Search Supreme Court Cases
CALIFORNIA v. WEST VIRGINIA - 454 U.S. 1027 (1981)
U.S. Supreme Court
CALIFORNIA v. WEST VIRGINIA , 454 U.S. 1027 (1981)
454 U.S. 1027
State of CALIFORNIA
State of WEST VIRGINIA
Supreme Court of the United States
November 9, 1981
On motion for leave to file bill of complaint.
The motion for leave to file a bill of complaint is denied.
Justice STEVENS, dissenting.
The State of California invokes this Court's jurisdiction to adjudicate a controversy with the State of West Virginia arising out of an alleged breach of contract covering athletic contests between two state universities. Congress has provided that this Court's jurisdiction over controversies between two States is exclusive.* Although the Court has explained why it will decline to exercise its nonexclusive jurisdiction over cases in which only one of the parties is a
State, see Ohio v. Wyandotte Chemicals Corp., 401 U.S. 493, that explanation is inapplicable to cases in which our jurisdiction is exclusive. The fact that two sovereign States have been unable to resolve this matter without adding to our burdens does not speak well for the statesmanship of either party but does not, in my opinion, justify our refusal to exercise our exclusive jurisdiction under 28 U.S.C . 1251(a) (1976 ed., Supp. III). I would grant the motion for leave to file and refer the case to a special master.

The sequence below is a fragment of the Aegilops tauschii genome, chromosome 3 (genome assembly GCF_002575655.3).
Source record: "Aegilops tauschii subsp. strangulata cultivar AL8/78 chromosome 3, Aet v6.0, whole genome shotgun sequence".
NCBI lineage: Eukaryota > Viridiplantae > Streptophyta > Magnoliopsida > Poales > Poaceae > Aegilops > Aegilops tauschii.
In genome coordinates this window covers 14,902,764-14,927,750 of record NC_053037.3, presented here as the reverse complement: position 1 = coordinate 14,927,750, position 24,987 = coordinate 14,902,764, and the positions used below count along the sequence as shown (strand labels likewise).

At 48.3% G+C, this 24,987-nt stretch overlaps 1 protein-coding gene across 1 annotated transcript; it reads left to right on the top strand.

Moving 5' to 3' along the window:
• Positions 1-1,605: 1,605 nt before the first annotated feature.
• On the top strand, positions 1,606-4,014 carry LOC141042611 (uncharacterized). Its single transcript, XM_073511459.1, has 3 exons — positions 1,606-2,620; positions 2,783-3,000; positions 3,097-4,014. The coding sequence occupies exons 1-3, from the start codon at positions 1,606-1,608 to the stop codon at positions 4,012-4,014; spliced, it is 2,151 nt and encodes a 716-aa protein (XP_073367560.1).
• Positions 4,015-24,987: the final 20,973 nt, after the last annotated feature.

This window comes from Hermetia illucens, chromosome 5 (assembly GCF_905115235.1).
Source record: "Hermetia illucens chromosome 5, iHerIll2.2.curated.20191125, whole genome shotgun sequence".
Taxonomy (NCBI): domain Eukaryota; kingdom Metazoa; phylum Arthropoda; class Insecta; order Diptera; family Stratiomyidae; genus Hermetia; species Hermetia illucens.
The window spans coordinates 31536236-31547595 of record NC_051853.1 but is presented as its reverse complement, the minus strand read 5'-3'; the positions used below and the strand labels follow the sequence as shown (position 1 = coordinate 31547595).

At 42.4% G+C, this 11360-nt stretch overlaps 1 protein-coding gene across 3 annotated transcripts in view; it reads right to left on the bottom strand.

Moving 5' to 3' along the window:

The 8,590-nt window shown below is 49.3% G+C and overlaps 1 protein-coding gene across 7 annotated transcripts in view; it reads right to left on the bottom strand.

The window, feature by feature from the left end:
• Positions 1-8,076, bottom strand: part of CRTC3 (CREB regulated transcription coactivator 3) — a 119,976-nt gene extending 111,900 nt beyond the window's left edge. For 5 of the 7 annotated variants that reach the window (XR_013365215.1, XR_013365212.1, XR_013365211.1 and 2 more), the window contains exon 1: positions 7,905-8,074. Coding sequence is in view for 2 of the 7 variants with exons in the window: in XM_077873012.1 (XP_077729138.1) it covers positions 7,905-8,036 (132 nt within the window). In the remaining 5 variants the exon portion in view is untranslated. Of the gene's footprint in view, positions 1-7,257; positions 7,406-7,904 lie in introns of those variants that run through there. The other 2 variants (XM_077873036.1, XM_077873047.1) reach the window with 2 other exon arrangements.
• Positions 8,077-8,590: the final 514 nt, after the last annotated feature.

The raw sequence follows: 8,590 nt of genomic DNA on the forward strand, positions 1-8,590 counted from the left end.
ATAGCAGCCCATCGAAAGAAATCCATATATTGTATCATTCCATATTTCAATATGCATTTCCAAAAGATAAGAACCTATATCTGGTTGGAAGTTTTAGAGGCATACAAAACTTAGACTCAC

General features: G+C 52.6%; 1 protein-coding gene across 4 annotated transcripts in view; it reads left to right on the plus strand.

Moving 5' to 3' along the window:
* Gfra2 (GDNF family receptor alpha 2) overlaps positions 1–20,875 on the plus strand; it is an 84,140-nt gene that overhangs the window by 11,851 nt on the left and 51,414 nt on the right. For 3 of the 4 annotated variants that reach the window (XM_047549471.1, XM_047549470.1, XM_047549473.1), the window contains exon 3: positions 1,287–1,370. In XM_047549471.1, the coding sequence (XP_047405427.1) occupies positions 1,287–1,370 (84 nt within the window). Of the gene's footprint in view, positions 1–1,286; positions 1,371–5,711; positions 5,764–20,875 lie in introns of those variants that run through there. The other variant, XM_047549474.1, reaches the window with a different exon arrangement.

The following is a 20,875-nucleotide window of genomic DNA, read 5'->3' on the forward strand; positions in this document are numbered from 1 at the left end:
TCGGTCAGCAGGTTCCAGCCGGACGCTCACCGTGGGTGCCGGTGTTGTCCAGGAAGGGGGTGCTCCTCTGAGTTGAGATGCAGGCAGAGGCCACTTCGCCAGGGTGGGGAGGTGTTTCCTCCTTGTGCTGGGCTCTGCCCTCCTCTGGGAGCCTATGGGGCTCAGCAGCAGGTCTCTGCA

[Footnote *] Title 28 U.S.C. 1251 (1976 ed., Supp. III) provides:
- "(a) The Supreme Court shall have original and exclusive jurisdiction of all controversies between two or more States.
- "(b) The Supreme Court shall have original but not exclusive jurisdiction of:
- "(1) All actions or proceedings to which ambassadors, other public ministers, consuls, or vice consuls of foreign states are parties;
- "(2) All controversies between the United States and a State;
- "(3) All actions or proceedings by a State against the citizens of another State or against aliens."
Official Supreme Court caselaw is only found in the print version of the United States Reports. Justia caselaw is provided for general informational purposes only, and may not reflect current legal developments, verdicts or settlements. We make no warranties or guarantees about the accuracy, completeness, or adequacy of the information contained on this site or information linked to from this site. Please check official sources.